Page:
The 1990s marked a shift for transgender studies, especially in relation to the US context. Prior to this last decade of the 20th Century, psychology and medical concerns defined what it meant to be transgender. With the arrival of the 1990’s came “a new scholarship…informed by community activism” that disconnected the transgender experience from these structures and, linked to a queer theory-turn, relocate it in the individual themselves, “enabling trans men and women to reclaim the reality of their bodies to create with them what they would, and to leaves the linguistic determination of those bodies open to exploration and invention” (Whittle, 2006: xii). This new queer poststructuralist turn noted what would become a constitutive split from prior transgender renderings and the beginning of a formative transsexual/trans binary.
Although this process had a different timeframe in Eastern Europe it followed a similar move from medicalized discourse on transsexuality to a transgender discourse more informed by social constructivism, queer theory and feminist theories. For example, in Poland during the late 1980’s and 1990’s, transsexuality was articulated through the medical sexologist discourse. It would not be until the late 2000s’ and early 2010s when Polish social scientists started investigating transgenderism through the constructionist and queer theory approach.
Moving from medical studies to social studies, and from an essentialist approach that limited the definition of transgenderism to transsexuality alone, to a constructionist and queer theory approach that depicts gender as fluid and socially constructed, we can observe a significant parallel change of attitude towards transgenderism not only in academi...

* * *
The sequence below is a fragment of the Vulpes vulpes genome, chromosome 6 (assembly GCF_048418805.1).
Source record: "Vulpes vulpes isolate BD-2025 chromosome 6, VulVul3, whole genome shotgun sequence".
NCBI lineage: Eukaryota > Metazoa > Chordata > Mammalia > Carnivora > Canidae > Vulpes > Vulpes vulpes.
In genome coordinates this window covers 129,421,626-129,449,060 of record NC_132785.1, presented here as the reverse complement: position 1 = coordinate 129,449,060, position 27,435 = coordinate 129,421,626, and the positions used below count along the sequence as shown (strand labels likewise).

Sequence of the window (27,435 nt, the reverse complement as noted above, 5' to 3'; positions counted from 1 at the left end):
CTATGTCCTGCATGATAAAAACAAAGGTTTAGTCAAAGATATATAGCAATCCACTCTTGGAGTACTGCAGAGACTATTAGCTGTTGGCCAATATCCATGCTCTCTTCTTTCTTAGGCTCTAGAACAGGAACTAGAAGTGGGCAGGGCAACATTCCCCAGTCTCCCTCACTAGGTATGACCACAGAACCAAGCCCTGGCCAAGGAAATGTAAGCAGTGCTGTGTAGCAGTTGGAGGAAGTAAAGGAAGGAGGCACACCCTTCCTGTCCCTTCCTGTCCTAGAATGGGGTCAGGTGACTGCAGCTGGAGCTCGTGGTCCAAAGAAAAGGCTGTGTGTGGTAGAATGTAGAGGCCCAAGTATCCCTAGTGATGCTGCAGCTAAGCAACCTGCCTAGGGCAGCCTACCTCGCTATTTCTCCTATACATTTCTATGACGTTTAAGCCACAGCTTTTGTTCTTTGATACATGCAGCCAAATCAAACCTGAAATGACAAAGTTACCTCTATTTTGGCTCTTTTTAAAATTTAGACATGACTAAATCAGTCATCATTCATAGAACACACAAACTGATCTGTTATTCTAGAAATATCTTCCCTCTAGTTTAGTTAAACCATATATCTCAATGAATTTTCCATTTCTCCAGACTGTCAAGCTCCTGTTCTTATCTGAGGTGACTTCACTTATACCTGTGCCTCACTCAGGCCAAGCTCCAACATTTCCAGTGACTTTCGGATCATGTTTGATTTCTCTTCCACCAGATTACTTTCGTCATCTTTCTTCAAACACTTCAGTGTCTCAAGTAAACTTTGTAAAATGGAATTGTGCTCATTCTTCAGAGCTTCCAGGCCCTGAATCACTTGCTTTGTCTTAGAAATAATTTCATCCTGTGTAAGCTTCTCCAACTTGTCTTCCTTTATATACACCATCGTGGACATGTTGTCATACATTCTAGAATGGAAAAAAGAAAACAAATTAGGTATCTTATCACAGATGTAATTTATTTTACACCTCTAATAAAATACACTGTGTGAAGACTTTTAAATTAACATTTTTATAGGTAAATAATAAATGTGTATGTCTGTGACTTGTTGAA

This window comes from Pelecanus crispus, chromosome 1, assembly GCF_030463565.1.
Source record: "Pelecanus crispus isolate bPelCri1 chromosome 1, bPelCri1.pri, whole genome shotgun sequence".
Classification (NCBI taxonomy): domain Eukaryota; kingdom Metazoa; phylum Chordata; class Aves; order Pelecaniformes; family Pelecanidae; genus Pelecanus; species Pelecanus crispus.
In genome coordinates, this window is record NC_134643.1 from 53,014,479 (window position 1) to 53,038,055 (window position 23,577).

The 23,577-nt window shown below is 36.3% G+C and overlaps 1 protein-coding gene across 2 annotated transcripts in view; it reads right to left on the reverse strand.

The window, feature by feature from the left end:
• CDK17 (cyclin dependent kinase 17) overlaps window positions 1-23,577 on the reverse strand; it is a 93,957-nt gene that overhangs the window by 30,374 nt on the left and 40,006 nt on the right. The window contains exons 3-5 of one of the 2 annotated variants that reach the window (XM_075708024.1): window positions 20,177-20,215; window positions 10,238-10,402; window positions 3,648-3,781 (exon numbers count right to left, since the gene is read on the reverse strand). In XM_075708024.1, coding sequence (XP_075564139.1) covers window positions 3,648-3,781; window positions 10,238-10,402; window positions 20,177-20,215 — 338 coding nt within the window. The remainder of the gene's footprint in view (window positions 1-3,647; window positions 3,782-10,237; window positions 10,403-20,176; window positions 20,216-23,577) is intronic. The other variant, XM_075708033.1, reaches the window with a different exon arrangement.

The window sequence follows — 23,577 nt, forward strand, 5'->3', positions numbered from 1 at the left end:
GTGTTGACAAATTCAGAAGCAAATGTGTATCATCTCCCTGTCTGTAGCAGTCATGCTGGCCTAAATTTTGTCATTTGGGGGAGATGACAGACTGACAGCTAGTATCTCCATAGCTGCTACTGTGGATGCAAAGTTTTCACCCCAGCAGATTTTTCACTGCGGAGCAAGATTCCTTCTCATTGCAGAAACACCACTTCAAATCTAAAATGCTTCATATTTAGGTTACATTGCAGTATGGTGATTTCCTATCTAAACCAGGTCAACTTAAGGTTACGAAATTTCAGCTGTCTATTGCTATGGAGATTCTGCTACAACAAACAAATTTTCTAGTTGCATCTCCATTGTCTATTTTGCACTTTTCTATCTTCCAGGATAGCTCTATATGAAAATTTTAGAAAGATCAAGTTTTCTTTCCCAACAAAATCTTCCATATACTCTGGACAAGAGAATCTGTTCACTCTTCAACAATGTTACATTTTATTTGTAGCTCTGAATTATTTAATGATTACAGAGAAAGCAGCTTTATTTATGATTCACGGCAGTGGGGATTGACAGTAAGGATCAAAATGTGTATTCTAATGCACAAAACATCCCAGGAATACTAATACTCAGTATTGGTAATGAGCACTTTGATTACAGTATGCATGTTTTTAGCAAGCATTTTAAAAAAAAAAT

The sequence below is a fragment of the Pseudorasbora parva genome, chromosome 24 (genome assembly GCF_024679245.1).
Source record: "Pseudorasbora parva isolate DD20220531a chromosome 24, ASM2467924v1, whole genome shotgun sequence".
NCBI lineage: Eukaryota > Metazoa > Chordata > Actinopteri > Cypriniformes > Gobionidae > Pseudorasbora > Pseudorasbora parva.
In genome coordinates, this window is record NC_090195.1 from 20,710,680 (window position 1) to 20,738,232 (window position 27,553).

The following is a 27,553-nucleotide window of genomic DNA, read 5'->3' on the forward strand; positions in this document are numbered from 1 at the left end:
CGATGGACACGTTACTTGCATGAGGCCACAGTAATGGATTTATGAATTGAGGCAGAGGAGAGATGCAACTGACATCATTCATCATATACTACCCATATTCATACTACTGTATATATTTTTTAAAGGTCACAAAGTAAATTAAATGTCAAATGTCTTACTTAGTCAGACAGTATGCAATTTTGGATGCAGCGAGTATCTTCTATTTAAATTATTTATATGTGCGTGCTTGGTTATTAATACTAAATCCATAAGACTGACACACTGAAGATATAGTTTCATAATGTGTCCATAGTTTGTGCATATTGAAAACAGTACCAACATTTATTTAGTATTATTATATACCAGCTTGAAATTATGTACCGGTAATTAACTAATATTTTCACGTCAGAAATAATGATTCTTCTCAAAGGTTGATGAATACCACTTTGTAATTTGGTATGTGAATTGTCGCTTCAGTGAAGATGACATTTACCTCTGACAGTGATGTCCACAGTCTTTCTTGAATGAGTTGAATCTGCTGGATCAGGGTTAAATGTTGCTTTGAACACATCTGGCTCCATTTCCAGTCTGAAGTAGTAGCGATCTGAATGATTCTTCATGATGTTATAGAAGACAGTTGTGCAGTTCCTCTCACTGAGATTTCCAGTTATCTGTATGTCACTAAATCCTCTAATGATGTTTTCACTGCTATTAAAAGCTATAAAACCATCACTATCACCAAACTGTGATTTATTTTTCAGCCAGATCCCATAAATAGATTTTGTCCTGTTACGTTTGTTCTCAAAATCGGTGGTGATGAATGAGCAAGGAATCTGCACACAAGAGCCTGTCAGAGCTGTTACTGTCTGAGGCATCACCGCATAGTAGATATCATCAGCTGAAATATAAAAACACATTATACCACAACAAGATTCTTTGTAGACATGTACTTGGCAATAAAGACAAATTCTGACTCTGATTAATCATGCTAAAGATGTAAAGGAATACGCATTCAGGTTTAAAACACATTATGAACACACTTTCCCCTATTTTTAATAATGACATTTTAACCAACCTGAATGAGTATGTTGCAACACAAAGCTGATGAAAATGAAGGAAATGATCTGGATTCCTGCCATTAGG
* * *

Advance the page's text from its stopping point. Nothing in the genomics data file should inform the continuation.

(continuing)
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...ote the opposite of contemporary English language usage as the accepted criterion was of the gender assigned at birth, instead of the gender the person identifies with. (Fajkowska-Stanik 2001).
By the late 2000’s and early 2010’s, social sciences’ constructionist and queer theory inspired approach began to emerge. As gender becomes more widely argued and understood as socially constructed, transgender is more pervasively used an umbrella term. No longer perceived as an abnormality, transgender is now used to house a plethora of gender-variant identities and bodies. Under this consideration, the terms trans women and trans men now indicate the same as contemporary English language usage as the accepted criterion of gender that the person identifies with (Bieńkowska 2008 2010 2012, Dynarski 2011 2012, Kłonkowska 2012 2013 2015a 2016, Kłonkowska, Bojarska, Witek 2015).
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